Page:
Poor Sports: NCAA Must Put Big Hurt On Fake Injuries

College football has a slew of big-picture problems that will not be easy to solve. But one issue that can be addressed and solved in a timely manner is the problem of defensive players faking injuries in order to slow down up-tempo offenses. This has been a problem for several years, and unlike many of the other issues facing the NCAA, it’s one that could be solved without much hassle.

Up-tempo offenses have taken over college football in recent years. They took off in large part because of Oregon’s success under Chip Kelly. For the most part, they’ve been good for the game. They lead to more scoring and help to reduce the time in between snaps.

Meanwhile, defensive coaches have tried everything they can think of to slow down these offenses and get them out of rhythm. One of those strategies is to have players fall to the ground with injuries or cramps in order to break up the flow of the offense and give all the defensive players a much-needed rest. At the same time, they break up the flow of the game and cause games that already extend well beyond three hours to last even longer.

To be fair, this is a crafty and effective tactic that defensive coaches employ. Unfortunately, it’s also against the rules to fake an injury. Perhaps more importantly, it’s also completely against the spirit of the game. It’s a practice that does not benefit the game and turns fans off to college football. It’s also something that the NCAA needs to crack down on.

The problem is that football has become hypersensitive to injuries, and rightfully so. The downside of that is that referees are hesitant to call players for feigning injuries. Accusing a player of faking an injury when he’s not actually injured would be a public relations nightmare for both the officials and the NCAA. This enables coaches to continue to use injuries as a strategy for slowing down offenses that are on a roll. It also means the practice will not cease unless the NCAA steps in and does something about it.

“Anytime it comes down to injuries or anything like that they’re going to always side (with) the players and they’re not wrong in doing that. We need to protect the game.

“The way you protect the game is by protecting the players. I think those teams will be able to do that over and over and over again.”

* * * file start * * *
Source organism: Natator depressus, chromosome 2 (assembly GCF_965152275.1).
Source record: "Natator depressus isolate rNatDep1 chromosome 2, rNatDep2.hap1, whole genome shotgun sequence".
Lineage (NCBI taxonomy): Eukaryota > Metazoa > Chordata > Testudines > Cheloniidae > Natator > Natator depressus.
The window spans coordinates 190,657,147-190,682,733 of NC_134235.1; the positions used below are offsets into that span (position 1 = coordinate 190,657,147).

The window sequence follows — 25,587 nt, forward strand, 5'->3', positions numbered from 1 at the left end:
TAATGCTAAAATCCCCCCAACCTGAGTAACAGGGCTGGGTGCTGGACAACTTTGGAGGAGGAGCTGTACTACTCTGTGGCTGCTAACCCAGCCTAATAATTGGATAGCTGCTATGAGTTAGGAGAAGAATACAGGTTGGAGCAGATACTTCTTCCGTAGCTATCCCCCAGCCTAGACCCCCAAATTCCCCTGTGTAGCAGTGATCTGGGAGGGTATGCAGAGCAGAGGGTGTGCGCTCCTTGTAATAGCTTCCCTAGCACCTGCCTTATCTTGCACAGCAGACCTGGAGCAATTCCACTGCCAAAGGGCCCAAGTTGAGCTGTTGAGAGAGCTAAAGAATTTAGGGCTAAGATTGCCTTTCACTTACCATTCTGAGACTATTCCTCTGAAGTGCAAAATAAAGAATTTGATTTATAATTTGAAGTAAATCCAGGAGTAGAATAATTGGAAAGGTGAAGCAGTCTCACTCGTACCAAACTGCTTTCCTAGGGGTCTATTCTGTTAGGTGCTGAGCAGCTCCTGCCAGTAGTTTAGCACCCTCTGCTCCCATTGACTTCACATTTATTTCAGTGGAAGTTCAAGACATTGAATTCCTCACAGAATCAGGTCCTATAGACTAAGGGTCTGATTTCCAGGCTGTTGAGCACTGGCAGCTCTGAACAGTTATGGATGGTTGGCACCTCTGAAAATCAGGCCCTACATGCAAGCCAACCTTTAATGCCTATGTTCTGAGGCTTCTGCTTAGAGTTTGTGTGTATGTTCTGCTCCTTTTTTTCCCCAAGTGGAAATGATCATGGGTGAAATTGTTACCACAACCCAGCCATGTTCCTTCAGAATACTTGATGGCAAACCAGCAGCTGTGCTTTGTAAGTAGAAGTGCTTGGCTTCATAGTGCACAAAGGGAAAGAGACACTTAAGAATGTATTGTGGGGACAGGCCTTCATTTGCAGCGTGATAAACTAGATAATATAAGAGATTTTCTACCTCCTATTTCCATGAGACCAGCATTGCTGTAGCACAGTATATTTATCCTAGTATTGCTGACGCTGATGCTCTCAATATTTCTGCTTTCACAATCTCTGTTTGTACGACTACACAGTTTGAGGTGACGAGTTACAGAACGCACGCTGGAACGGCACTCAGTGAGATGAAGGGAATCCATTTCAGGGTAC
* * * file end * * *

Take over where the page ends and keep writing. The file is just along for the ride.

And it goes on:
Dino Babers, Syracuse head coach

The solution to the problem, while not completely fool-proof, is a rule that states that any injured player must sit out the remainder of the current drive, or perhaps even the rest of the quarter or half. Under the current rules, players can sit out just one play and then return. This makes it easy to fake an injury to slow up the opposing offense and return to the field just one play later.

Such a rule change wouldn’t prevent players from faking an injury, but it would offer slightly more of a penalty if they were to do so. Players would no longer be able to sit out just a single play before returning to the game. If nothing else, it would make defensive coaches think twice before imploring players to sit on the field and fake a cramp in order to slow down an offense that has found a rhythm.

“There’s nothing the officiating community can do about it, and there may be nothing the rules committee can do about it. But it’s a matter of integrity in the game. One reason there’s a statement in the rule book about feigning an injury is to make people aware of the need for integrity among sportsmen.”

Rogers Redding, National Coordinator of Officiating.

Medically, this new rule could be justified. With football becoming oversensitive about injuries, it makes sense to hold out players longer than one play to make sure they’re fit to return to the game. To be frank, if you need the help of a professional trainer to get off the field, it seems unlikely that you would be ready to return after missing just one play. The hypersensitivity to injuries throughout football more than justifies being able to force a player to sit out the rest of the drive.

Admittedly, this is not the perfect solution to preventing players from feigning injuries. It’s up to the coaches and players themselves to respect the game enough to not fake injuries regardless of the tactical advantage they may gain.

But until players decide to stop faking injuries on their own, the NCAA needs to step in with a rule that can at least curb this growing problem. Of all the problems facing college football, this is actually one that can be fixed.

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